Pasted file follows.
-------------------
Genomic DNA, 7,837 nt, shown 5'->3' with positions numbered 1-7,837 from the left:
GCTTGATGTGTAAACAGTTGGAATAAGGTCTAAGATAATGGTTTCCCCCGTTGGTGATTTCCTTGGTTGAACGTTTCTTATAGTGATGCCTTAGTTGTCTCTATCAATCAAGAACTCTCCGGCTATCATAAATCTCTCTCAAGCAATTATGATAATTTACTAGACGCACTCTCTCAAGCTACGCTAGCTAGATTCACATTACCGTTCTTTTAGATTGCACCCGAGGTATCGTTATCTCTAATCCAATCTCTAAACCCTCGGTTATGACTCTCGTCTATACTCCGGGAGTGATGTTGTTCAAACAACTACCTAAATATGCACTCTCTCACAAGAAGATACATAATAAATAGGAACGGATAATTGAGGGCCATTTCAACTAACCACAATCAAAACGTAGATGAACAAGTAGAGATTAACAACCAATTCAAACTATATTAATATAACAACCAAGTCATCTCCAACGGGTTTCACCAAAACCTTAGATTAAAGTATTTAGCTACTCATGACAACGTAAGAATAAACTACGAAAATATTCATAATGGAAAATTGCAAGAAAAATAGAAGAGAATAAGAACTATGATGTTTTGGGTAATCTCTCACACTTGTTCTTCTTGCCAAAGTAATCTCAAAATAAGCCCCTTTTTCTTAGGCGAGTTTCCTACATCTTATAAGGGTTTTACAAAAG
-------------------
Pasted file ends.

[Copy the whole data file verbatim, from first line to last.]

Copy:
Genomic DNA, 7,837 nt, shown 5'->3' with positions numbered 1-7,837 from the left:
GCTTGATGTGTAAACAGTTGGAATAAGGTCTAAGATAATGGTTTCCCCCGTTGGTGATTTCCTTGGTTGAACGTTTCTTATAGTGATGCCTTAGTTGTCTCTATCAATCAAGAACTCTCCGGCTATCATAAATCTCTCTCAAGCAATTATGATAATTTACTAGACGCACTCTCTCAAGCTACGCTAGCTAGATTCACATTACCGTTCTTTTAGATTGCACCCGAGGTATCGTTATCTCTAATCCAATCTCTAAACCCTCGGTTATGACTCTCGTCTATACTCCGGGAGTGATGTTGTTCAAACAACTACCTAAATATGCACTCTCTCACAAGAAGATACATAATAAATAGGAACGGATAATTGAGGGCCATTTCAACTAACCACAATCAAAACGTAGATGAACAAGTAGAGATTAACAACCAATTCAAACTATATTAATATAACAACCAAGTCATCTCCAACGGGTTTCACCAAAACCTTAGATTAAAGTATTTAGCTACTCATGACAACGTAAGAATAAACTACGAAAATATTCATAATGGAAAATTGCAAGAAAAATAGAAGAGAATAAGAACTATGATGTTTTGGGTAATCTCTCACACTTGTTCTTCTTGCCAAAGTAATCTCAAAATAAGCCCCTTTTTCTTAGGCGAGTTTCCTACATCTTATAAGGGTTTTACAAAAG